Film Review: 'Waking Life' literally a work of art

Director Richard Linklater of “”Slacker”” and “”Dazed and Confused”” takes an innovative approach to filmmaking with his latest movie “”Waking Life.”” Not technically an animated or live-action production, Linklater originally shot the film with real actors and then went back and painted each cell to give the movie a unique, dream-like look, making the atmosphere of the film become as surreal as the story.

However, when the entire background of the film is floating and the faces of the characters morph continuously, it becomes dizzying and difficult to concentrate on the complex matter of the film.

Starring Wiley Wiggins (“”Dazed and Confused””), “”Waking Life”” chronicles the journey of a young man who cannot wake up from his dreams and spends most of them listening to many seemingly random people discuss intangible theories.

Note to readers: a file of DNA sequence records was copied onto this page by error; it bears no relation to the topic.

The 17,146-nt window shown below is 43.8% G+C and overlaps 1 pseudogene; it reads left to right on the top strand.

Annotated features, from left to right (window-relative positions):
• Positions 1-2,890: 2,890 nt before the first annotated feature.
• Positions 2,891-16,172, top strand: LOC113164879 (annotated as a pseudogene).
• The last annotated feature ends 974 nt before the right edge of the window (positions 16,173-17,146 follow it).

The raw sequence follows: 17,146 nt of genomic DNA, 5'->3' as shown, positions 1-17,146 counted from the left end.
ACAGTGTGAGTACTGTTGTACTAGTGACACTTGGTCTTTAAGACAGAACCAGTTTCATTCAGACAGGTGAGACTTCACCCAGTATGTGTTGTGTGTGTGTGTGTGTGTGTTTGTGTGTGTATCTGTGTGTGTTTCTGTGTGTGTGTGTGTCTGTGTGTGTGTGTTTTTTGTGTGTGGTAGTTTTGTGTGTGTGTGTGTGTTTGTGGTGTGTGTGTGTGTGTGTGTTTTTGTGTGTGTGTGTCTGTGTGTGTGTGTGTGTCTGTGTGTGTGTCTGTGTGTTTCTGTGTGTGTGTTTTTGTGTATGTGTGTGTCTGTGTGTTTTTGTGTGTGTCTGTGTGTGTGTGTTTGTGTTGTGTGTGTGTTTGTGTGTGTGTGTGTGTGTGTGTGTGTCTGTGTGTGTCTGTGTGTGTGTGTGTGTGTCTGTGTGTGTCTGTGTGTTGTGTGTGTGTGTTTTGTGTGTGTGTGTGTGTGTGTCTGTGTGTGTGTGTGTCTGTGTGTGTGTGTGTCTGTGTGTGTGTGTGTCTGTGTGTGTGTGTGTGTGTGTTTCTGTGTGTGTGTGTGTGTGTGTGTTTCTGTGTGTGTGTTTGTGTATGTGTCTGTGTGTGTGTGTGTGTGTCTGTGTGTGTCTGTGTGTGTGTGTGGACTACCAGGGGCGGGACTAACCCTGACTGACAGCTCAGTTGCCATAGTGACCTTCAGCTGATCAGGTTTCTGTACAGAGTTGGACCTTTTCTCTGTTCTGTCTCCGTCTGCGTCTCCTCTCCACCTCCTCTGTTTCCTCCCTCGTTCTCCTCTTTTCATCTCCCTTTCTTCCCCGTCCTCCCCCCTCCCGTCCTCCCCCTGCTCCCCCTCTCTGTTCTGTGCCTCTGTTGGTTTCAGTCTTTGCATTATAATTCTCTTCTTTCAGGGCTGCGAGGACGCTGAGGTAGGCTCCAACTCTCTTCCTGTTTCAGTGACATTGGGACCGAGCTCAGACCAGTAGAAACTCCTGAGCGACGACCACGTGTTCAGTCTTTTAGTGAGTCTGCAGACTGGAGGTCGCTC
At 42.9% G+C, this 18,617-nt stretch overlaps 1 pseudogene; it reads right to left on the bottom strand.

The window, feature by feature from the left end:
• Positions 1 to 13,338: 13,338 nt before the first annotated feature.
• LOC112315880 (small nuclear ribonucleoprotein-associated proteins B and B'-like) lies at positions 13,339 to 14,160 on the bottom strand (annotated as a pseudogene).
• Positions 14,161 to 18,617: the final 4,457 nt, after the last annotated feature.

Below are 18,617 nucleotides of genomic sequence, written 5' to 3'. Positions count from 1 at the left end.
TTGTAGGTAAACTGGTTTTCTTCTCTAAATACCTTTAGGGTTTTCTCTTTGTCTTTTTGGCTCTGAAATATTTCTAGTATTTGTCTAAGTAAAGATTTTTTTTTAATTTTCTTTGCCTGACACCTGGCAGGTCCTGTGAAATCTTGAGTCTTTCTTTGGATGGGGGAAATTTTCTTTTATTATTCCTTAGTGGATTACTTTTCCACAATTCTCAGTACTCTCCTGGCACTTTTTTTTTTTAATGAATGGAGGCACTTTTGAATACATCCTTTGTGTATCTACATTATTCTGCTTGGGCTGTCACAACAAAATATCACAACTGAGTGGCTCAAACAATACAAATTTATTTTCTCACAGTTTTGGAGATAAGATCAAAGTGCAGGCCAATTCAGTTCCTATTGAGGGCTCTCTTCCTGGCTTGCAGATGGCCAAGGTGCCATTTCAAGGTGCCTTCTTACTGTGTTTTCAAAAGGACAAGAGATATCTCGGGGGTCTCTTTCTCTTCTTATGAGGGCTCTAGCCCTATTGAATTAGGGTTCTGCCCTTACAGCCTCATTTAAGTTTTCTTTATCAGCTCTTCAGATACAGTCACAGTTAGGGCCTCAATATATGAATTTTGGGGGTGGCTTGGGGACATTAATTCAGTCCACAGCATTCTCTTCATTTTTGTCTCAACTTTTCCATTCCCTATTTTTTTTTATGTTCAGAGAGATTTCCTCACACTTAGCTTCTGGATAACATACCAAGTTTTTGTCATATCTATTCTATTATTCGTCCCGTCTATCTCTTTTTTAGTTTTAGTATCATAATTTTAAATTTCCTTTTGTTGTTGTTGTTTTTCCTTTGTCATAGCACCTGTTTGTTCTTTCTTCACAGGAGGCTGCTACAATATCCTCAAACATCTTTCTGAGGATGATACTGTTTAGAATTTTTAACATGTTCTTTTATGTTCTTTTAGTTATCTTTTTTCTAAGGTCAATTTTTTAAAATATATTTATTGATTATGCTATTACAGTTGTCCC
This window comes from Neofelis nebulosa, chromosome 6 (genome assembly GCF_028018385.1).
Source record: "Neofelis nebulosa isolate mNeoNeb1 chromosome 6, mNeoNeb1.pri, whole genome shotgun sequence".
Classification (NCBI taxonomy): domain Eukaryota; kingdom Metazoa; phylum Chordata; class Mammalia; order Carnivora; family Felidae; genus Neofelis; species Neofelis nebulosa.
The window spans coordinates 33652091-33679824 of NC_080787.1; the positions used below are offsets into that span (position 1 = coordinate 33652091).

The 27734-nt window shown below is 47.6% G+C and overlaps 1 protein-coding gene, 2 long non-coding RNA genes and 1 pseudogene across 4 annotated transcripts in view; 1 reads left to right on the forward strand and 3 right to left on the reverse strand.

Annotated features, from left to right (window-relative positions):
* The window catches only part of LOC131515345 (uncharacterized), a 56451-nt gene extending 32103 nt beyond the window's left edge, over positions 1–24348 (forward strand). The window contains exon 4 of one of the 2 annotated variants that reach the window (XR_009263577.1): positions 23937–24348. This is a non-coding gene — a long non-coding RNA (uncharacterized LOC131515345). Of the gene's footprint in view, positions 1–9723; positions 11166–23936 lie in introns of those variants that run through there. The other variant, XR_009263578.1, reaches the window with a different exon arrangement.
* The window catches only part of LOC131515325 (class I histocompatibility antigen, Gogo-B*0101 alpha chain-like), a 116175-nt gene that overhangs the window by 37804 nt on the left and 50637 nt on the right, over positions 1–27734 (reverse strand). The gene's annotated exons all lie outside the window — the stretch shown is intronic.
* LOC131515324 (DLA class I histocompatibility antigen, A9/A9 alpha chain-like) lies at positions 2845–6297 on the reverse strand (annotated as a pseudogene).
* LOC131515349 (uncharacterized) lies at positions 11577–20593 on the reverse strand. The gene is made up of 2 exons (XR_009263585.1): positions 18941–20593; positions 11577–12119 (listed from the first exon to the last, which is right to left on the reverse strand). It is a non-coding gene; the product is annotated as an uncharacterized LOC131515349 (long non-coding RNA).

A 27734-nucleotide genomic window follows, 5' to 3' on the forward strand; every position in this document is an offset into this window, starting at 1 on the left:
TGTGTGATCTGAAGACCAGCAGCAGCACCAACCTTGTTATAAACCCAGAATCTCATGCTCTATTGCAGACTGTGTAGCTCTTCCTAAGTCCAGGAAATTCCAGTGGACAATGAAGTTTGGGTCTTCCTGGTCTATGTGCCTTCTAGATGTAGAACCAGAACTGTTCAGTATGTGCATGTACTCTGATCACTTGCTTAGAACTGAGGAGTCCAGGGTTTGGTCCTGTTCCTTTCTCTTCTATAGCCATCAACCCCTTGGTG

Appearances from other actors such as Ethan Hawke and Adam Goldberg seem to be random and sporadic with no real ties made to the main character and plot of the film, which makes it occasionally confusing.

Although the film was visually remarkable, its presentation contrasted with the subject of the film. In addition, much of the dialogue between the random characters is very complex and thought-provoking, yet the cartoonish feel of the movie takes away from the seriousness of the conversations.

In short, it’s hard to concentrate on characters who talk about abstract metaphysical concepts when objects in the background start floating or random objects sprout legs and start dancing around the speaker.

An innovative spin on filmmaking, “”Waking Life”” sometimes looks like an impressionist painting vibrating with life but at other times seems to be cartoony and completely incoherent. For many college students, this would not be considered a must-see simply because it makes you think so much. If you decide to go see this movie, though, make sure you are completely awake, because this film is quite soporific.

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